Instead they saved the Dish
The same week Sussan Ley refused to give protection to the Djab Wurrung trees, she gave special heritage status to the Parkes radio telescope. This is how culture is preserved in Australia.
Ley reasoned that the telescope was a symbol of science and inquiry. It had helped broadcast the moon landing, she said, and later inspired a film by Rob Sitch. “The most famous Dish in the nation,” she called it, “… conserved and protected for future generations after being awarded National Heritage status.”
It is as if the country is a Planet Hollywood and its heritage is a glass case with Roy Billing’s jacket in it. Everything is simpler that way.
Four days earlier, Ley rejected an application to give heritage protection to an area of land near Mount Ararat, including six trees that are of particular significance to the Djab Wurrung people. The logic is difficult to fathom.
She left in place an order that is not binding and found that the tree most in the way of a road expansion is in fact not important. It will be torn down. By best estimates, this destruction will make the journey from Melbourne to Adelaide two minutes faster.
There is an alternative route for this road, although it was rejected. Ley wrote that even if the new route saved all trees, it “would come at a significant economic cost … and would also delay the enjoyment of the road safety benefits”.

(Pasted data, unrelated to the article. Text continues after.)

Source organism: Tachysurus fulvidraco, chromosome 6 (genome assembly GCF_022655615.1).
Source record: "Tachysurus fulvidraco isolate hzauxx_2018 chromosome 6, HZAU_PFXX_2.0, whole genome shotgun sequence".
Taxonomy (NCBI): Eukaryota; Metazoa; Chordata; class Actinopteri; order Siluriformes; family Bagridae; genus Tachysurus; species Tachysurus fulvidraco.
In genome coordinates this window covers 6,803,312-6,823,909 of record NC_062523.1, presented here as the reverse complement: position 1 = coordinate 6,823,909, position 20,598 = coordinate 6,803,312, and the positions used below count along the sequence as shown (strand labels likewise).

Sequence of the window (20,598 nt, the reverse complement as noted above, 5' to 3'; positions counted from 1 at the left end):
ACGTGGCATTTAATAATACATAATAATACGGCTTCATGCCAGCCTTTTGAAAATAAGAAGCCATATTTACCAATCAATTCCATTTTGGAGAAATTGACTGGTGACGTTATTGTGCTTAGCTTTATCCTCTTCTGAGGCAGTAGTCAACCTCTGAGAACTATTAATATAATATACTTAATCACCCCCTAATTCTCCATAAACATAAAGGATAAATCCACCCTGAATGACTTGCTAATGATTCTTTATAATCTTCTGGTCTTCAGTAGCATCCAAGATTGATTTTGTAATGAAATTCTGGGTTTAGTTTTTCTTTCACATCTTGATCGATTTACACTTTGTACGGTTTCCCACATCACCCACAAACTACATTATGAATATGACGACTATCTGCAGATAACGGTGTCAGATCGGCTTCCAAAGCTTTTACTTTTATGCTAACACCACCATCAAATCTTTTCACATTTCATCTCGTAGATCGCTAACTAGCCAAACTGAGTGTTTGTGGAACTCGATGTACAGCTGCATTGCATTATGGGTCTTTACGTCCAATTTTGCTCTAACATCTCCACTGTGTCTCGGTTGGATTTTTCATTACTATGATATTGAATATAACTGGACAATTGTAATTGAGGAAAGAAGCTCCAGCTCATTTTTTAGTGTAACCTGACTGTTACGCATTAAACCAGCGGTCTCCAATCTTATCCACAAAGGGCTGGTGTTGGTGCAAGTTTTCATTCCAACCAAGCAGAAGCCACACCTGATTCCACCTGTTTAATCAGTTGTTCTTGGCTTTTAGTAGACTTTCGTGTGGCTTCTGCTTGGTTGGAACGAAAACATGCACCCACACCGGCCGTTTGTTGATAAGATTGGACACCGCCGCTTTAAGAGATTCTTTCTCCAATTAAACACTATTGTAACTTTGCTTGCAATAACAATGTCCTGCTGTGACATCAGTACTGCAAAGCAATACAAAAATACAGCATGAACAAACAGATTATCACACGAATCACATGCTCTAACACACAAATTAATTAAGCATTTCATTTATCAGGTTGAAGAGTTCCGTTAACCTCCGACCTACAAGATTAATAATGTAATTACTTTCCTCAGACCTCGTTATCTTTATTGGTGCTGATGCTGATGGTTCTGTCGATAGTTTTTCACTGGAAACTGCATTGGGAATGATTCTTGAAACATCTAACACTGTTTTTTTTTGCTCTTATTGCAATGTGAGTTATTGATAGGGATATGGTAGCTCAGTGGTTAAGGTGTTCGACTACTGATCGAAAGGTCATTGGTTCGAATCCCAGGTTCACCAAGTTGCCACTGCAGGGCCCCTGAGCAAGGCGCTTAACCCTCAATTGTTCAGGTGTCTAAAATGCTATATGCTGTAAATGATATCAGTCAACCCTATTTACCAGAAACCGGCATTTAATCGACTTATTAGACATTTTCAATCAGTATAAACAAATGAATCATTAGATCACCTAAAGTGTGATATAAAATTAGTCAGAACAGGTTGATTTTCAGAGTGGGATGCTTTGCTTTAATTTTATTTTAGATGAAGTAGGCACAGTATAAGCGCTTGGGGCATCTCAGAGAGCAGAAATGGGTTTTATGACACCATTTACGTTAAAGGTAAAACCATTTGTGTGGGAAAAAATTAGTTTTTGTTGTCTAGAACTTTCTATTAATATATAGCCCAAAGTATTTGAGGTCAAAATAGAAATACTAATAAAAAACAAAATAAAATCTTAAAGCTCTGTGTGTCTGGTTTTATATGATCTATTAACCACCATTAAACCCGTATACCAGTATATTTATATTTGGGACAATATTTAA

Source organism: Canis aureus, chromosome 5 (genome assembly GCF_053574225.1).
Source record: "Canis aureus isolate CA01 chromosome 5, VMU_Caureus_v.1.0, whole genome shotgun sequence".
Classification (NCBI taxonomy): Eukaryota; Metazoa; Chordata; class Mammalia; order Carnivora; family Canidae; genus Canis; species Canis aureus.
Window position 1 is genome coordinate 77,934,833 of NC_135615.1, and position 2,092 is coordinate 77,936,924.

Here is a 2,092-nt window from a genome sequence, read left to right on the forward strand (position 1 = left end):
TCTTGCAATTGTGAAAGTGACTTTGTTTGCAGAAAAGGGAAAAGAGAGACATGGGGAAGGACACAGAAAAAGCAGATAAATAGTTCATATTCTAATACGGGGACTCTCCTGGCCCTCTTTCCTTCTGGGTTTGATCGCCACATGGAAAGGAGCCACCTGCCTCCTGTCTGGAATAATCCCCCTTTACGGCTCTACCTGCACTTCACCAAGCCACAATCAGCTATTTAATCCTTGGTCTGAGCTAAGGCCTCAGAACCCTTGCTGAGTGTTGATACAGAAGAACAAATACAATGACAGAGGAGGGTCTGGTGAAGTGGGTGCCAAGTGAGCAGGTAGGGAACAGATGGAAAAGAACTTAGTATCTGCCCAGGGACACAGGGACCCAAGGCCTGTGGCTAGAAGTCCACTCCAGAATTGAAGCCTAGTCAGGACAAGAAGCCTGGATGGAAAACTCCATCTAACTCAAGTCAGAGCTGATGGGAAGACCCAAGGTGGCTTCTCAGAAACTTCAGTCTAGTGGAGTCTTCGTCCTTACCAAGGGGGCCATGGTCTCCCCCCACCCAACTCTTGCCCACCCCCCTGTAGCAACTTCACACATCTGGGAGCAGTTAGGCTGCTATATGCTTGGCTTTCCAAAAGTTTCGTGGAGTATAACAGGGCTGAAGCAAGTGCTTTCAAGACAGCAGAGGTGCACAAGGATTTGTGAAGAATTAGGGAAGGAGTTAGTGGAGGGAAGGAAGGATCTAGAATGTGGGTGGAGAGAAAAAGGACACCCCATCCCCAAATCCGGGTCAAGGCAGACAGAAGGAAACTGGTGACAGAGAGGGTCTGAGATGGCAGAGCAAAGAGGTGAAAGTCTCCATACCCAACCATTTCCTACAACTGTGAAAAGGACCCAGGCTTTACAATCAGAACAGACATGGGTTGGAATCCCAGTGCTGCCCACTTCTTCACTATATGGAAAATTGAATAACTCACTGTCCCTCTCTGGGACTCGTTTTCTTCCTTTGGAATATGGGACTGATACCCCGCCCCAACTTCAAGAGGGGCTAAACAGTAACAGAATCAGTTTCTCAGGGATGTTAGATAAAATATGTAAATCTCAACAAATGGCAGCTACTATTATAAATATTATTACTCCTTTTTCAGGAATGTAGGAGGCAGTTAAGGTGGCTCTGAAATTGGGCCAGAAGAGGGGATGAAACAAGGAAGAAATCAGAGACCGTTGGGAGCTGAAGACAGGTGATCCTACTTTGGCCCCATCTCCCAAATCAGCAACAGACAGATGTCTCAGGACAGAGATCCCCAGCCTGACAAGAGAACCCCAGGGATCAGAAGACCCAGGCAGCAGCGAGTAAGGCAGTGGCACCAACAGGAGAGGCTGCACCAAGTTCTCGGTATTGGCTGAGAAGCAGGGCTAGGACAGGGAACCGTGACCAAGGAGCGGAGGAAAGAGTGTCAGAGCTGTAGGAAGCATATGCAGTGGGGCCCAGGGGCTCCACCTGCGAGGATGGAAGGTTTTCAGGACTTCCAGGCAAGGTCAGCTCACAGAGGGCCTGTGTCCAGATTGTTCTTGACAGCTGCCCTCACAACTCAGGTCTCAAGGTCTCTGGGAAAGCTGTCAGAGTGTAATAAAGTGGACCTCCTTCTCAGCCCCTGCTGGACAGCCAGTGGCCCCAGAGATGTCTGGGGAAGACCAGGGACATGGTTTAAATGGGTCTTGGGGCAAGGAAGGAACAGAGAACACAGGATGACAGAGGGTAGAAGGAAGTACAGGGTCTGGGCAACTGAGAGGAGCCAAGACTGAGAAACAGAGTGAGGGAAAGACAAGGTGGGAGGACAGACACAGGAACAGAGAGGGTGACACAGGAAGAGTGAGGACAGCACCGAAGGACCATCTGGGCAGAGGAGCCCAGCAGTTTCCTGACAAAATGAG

The trees are known as delgug – “tall person”. In their application to the Commonwealth, the Djab Wurrung Heritage Protection Embassy said the trees are living beings of immeasurable value. “These trees are our ancestors and we must protect them to the best of our ability. Destroying them is severely upsetting, and brings bad fortune.”
When you visit the trees you cannot ignore their enormity, the awe of their swollen and hollowed trunks, the life and the living to which they have been witness. The decision to cut down one of them and run a kink of road perilously close to others is extraordinary.
To make sense of it, you have to look into the Australian psyche. This is the unfinished business of colonisation. It’s so ingrained, ministers are likely unaware of it. But somewhere, deep down, they would prefer to destroy what was here than to grapple with the realities of taking it. Michael Kennedy, the lawyer for the Djab Wurrung Heritage Protection Embassy, calls it “institutional denial and institutional control”.
As all this is happening, the Andrews government is in a treaty process with First Nations people. Sissy Eileen Austin, a Gunditjmara Keerraay Woorroong Djab Wurrung woman, is an elected member in those negotiations. She says the latest decision has “created a tidal wave of anxiety”. She says: “Much of the last 887 days has consisted of Djab Wurrung warriors protecting Country and fighting an endless battle in multiple forms.” A spokeswoman for the government says: “It’s now time to get on with this vital project, which will improve safety for communities in Western Victoria.”
This article was first published in the print edition of The Saturday Paper on Aug 15, 2020 as "Instead they saved the Dish".
A free press is one you pay for. In the short term, the economic fallout from coronavirus has taken about a third of our revenue. We will survive this crisis, but we need the support of readers. Now is the time to subscribe.
Letters & Editorial